Monitoring the melting ice
Climate change has been a hot (pun unintended) topic in the news recently. The latest UN climate talk opened on Friday, with the hope of reaching the global treaty that the Copenhagen talks in December failed to produce.
I’m not going to get into the seemingly never-ending debate on whether climate change is a natural or man-made phenomenon, but there is irrefutable evidence that global temperatures are steadily rising and one consequence of this is the melting ice-caps, as seen in this news story.
What I do want to discuss, however, is one way that this is being monitored. Cryosat-2, a satellite built by the European Space Agency, was launched last Thursday. Its job is to measure not only the area of ice, but the depth too, in order to produce an accurate measurement of the volume of ice at both the Arctic and Antarctic. It is hoped that the satellite will stay in orbit for up to 10 years and be the first way of monitoring changes in the ice-caps in this much detail.
The satellite will use radar to make the depth measurements, and it was reported yesterday that the equipment had been switched on and is in working order. Microwaves will be sent down to both the surface of the ice and the surface of the water below the ice through cracks in its surface. By calculating the distance of these two locations, the depth of the ice can be calculated.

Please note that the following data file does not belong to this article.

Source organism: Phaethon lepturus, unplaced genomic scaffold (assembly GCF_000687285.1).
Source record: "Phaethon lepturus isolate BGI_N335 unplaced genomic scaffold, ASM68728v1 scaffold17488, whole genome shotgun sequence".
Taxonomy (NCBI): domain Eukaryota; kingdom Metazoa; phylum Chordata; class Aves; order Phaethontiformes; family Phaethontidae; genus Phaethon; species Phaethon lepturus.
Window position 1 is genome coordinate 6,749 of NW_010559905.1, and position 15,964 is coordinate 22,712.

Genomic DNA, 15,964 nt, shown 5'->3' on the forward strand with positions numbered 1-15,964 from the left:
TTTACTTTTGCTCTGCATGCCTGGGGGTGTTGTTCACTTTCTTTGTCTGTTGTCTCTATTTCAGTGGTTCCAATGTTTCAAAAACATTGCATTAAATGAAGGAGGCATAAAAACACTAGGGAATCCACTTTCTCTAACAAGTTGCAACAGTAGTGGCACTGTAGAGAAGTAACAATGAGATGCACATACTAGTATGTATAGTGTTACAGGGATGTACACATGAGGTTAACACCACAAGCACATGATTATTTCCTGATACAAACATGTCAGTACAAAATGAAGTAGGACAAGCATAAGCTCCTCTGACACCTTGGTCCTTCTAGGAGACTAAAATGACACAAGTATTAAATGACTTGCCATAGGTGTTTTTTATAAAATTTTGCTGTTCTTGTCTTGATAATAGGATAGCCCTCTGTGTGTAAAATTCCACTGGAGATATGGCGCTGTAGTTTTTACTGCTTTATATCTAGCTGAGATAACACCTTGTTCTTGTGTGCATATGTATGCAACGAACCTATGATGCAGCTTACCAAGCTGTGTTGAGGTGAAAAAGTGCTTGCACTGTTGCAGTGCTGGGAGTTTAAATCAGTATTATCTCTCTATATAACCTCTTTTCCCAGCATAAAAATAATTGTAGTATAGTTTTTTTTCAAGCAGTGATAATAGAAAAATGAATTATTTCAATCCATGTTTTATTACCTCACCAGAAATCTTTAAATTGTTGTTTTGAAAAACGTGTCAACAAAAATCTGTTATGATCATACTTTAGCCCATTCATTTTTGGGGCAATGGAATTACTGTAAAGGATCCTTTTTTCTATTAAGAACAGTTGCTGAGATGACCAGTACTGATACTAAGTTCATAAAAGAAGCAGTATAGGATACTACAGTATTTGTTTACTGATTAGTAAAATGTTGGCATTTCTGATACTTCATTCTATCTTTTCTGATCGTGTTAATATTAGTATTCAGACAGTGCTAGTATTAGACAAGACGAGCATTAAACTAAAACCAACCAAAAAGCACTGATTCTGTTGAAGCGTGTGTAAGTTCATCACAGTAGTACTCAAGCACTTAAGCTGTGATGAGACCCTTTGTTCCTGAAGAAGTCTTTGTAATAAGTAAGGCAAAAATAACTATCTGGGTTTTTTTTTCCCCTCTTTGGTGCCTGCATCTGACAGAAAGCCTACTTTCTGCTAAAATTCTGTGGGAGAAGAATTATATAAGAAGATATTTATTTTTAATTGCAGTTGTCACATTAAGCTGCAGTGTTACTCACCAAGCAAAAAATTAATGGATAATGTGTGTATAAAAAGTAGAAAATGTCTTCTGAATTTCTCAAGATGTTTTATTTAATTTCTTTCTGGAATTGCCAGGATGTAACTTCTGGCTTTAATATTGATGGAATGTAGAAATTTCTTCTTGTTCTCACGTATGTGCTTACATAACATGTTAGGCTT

This is explained in this PowerPoint presentation which contains a problem-solving activity that can be used with GCSE classes during a lesson on the uses of the waves of the electromagnetic spectrum. They will need to use the speed= distance/time equation and assume that the speed of the microwaves is 300 000 000 m/s (as it is an EM wave, it has the same speed as light). How much of this information you give them would be dependent on their ability.
Distance = speed x time
Distance = 300 000 000 x 0.0048
Distance = 1 440 000
This distance is the distance to the ice and back again so…
1 440 000 / 2 = 720 000
Height of satellite = 720 000m (770km)
Distance = speed x time
Distance = 300 000 000 x 0.00480012
Distance = 1 440 036m
1 440 036/2 = 720 018m
Take this away from the height of the satellite gives you 18m. This is a little of the thick side for most ice (average thickness in the arctic is 2.5m) but I figured there might be some bits nearing this thickness and it makes the calculations a little easier to do.
This story could also be used when teaching the application of satellites. If this is the case, then this bbc news story includes some useful videos on how the satellite will work.